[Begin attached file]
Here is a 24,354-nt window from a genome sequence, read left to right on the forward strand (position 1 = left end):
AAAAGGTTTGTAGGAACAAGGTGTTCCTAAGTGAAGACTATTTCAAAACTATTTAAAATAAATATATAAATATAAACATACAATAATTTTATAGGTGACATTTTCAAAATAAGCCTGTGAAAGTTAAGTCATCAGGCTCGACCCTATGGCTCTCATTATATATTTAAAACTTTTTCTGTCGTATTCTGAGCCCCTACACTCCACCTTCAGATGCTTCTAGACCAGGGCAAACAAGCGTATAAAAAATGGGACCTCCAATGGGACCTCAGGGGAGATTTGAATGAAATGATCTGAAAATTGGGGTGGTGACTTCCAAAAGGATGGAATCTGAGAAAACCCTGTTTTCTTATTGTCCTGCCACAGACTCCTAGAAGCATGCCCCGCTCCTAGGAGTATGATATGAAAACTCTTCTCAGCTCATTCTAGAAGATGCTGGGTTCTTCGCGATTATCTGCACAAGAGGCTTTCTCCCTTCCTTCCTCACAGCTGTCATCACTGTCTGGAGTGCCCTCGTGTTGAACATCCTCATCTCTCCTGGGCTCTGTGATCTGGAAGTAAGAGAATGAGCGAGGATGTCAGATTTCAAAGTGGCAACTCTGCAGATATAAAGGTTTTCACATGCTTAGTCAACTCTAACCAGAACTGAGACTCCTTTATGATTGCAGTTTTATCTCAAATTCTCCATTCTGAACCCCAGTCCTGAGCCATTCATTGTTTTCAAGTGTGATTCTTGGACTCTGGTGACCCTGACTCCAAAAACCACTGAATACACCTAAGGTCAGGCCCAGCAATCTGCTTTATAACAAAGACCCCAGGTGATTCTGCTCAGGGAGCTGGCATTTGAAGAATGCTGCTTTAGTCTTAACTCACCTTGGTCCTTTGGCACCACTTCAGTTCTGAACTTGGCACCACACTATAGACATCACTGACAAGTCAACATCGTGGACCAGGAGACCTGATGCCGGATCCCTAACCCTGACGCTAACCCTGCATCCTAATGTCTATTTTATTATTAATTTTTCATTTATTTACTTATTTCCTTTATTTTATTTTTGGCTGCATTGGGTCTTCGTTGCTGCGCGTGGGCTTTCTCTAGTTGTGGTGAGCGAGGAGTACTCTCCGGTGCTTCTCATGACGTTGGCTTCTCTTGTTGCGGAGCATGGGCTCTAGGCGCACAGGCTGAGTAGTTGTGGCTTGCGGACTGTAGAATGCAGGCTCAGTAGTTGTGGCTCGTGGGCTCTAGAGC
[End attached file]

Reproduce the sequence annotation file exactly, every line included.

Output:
Here is a 24,354-nt window from a genome sequence, read left to right on the forward strand (position 1 = left end):
AAAAGGTTTGTAGGAACAAGGTGTTCCTAAGTGAAGACTATTTCAAAACTATTTAAAATAAATATATAAATATAAACATACAATAATTTTATAGGTGACATTTTCAAAATAAGCCTGTGAAAGTTAAGTCATCAGGCTCGACCCTATGGCTCTCATTATATATTTAAAACTTTTTCTGTCGTATTCTGAGCCCCTACACTCCACCTTCAGATGCTTCTAGACCAGGGCAAACAAGCGTATAAAAAATGGGACCTCCAATGGGACCTCAGGGGAGATTTGAATGAAATGATCTGAAAATTGGGGTGGTGACTTCCAAAAGGATGGAATCTGAGAAAACCCTGTTTTCTTATTGTCCTGCCACAGACTCCTAGAAGCATGCCCCGCTCCTAGGAGTATGATATGAAAACTCTTCTCAGCTCATTCTAGAAGATGCTGGGTTCTTCGCGATTATCTGCACAAGAGGCTTTCTCCCTTCCTTCCTCACAGCTGTCATCACTGTCTGGAGTGCCCTCGTGTTGAACATCCTCATCTCTCCTGGGCTCTGTGATCTGGAAGTAAGAGAATGAGCGAGGATGTCAGATTTCAAAGTGGCAACTCTGCAGATATAAAGGTTTTCACATGCTTAGTCAACTCTAACCAGAACTGAGACTCCTTTATGATTGCAGTTTTATCTCAAATTCTCCATTCTGAACCCCAGTCCTGAGCCATTCATTGTTTTCAAGTGTGATTCTTGGACTCTGGTGACCCTGACTCCAAAAACCACTGAATACACCTAAGGTCAGGCCCAGCAATCTGCTTTATAACAAAGACCCCAGGTGATTCTGCTCAGGGAGCTGGCATTTGAAGAATGCTGCTTTAGTCTTAACTCACCTTGGTCCTTTGGCACCACTTCAGTTCTGAACTTGGCACCACACTATAGACATCACTGACAAGTCAACATCGTGGACCAGGAGACCTGATGCCGGATCCCTAACCCTGACGCTAACCCTGCATCCTAATGTCTATTTTATTATTAATTTTTCATTTATTTACTTATTTCCTTTATTTTATTTTTGGCTGCATTGGGTCTTCGTTGCTGCGCGTGGGCTTTCTCTAGTTGTGGTGAGCGAGGAGTACTCTCCGGTGCTTCTCATGACGTTGGCTTCTCTTGTTGCGGAGCATGGGCTCTAGGCGCACAGGCTGAGTAGTTGTGGCTTGCGGACTGTAGAATGCAGGCTCAGTAGTTGTGGCTCGTGGGCTCTAGAGC